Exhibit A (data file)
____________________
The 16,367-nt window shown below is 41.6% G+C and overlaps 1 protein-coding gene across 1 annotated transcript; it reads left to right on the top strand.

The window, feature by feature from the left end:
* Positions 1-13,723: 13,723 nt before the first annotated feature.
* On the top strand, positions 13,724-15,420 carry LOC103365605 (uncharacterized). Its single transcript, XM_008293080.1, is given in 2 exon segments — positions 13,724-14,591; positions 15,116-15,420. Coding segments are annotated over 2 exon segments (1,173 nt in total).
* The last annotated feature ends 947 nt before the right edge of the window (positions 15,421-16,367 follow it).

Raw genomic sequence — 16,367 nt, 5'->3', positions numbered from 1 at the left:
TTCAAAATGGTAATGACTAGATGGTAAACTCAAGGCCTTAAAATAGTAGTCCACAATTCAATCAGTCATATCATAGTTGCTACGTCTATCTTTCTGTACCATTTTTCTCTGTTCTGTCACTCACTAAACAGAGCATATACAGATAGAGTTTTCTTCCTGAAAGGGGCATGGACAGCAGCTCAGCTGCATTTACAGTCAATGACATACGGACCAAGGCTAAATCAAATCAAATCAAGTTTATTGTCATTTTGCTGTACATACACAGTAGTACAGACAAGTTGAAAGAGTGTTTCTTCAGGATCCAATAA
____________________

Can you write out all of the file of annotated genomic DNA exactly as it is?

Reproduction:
The 16,367-nt window shown below is 41.6% G+C and overlaps 1 protein-coding gene across 1 annotated transcript; it reads left to right on the top strand.

The window, feature by feature from the left end:
* Positions 1-13,723: 13,723 nt before the first annotated feature.
* On the top strand, positions 13,724-15,420 carry LOC103365605 (uncharacterized). Its single transcript, XM_008293080.1, is given in 2 exon segments — positions 13,724-14,591; positions 15,116-15,420. Coding segments are annotated over 2 exon segments (1,173 nt in total).
* The last annotated feature ends 947 nt before the right edge of the window (positions 15,421-16,367 follow it).

Raw genomic sequence — 16,367 nt, 5'->3', positions numbered from 1 at the left:
TTCAAAATGGTAATGACTAGATGGTAAACTCAAGGCCTTAAAATAGTAGTCCACAATTCAATCAGTCATATCATAGTTGCTACGTCTATCTTTCTGTACCATTTTTCTCTGTTCTGTCACTCACTAAACAGAGCATATACAGATAGAGTTTTCTTCCTGAAAGGGGCATGGACAGCAGCTCAGCTGCATTTACAGTCAATGACATACGGACCAAGGCTAAATCAAATCAAATCAAGTTTATTGTCATTTTGCTGTACATACACAGTAGTACAGACAAGTTGAAAGAGTGTTTCTTCAGGATCCAATAA